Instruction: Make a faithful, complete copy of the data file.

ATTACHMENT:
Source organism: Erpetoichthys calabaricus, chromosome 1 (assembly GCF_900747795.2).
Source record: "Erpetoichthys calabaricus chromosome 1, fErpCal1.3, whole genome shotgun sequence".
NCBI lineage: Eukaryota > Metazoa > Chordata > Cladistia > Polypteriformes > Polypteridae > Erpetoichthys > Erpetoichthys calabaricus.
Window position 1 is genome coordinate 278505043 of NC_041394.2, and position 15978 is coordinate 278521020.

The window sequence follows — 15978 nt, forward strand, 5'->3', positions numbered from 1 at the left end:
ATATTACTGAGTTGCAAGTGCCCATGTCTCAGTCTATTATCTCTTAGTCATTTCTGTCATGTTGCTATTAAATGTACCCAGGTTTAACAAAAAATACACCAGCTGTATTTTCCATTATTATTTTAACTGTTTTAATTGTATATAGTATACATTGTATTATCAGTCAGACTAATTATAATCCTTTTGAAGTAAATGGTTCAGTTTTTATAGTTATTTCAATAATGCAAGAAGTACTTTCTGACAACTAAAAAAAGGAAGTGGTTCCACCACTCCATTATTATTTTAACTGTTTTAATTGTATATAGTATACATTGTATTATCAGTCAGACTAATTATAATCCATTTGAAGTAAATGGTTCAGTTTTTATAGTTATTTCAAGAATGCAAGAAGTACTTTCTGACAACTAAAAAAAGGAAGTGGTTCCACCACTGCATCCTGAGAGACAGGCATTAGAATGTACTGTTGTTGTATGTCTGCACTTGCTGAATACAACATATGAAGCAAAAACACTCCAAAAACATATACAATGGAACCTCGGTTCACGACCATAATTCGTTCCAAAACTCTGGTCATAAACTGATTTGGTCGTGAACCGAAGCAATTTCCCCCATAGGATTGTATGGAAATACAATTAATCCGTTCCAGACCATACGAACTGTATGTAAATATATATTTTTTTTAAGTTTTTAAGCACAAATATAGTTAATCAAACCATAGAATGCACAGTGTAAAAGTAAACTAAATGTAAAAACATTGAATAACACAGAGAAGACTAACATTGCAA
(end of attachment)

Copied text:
Source organism: Erpetoichthys calabaricus, chromosome 1 (assembly GCF_900747795.2).
Source record: "Erpetoichthys calabaricus chromosome 1, fErpCal1.3, whole genome shotgun sequence".
NCBI lineage: Eukaryota > Metazoa > Chordata > Cladistia > Polypteriformes > Polypteridae > Erpetoichthys > Erpetoichthys calabaricus.
Window position 1 is genome coordinate 278505043 of NC_041394.2, and position 15978 is coordinate 278521020.

The window sequence follows — 15978 nt, forward strand, 5'->3', positions numbered from 1 at the left end:
ATATTACTGAGTTGCAAGTGCCCATGTCTCAGTCTATTATCTCTTAGTCATTTCTGTCATGTTGCTATTAAATGTACCCAGGTTTAACAAAAAATACACCAGCTGTATTTTCCATTATTATTTTAACTGTTTTAATTGTATATAGTATACATTGTATTATCAGTCAGACTAATTATAATCCTTTTGAAGTAAATGGTTCAGTTTTTATAGTTATTTCAATAATGCAAGAAGTACTTTCTGACAACTAAAAAAAGGAAGTGGTTCCACCACTCCATTATTATTTTAACTGTTTTAATTGTATATAGTATACATTGTATTATCAGTCAGACTAATTATAATCCATTTGAAGTAAATGGTTCAGTTTTTATAGTTATTTCAAGAATGCAAGAAGTACTTTCTGACAACTAAAAAAAGGAAGTGGTTCCACCACTGCATCCTGAGAGACAGGCATTAGAATGTACTGTTGTTGTATGTCTGCACTTGCTGAATACAACATATGAAGCAAAAACACTCCAAAAACATATACAATGGAACCTCGGTTCACGACCATAATTCGTTCCAAAACTCTGGTCATAAACTGATTTGGTCGTGAACCGAAGCAATTTCCCCCATAGGATTGTATGGAAATACAATTAATCCGTTCCAGACCATACGAACTGTATGTAAATATATATTTTTTTTAAGTTTTTAAGCACAAATATAGTTAATCAAACCATAGAATGCACAGTGTAAAAGTAAACTAAATGTAAAAACATTGAATAACACAGAGAAGACTAACATTGCAA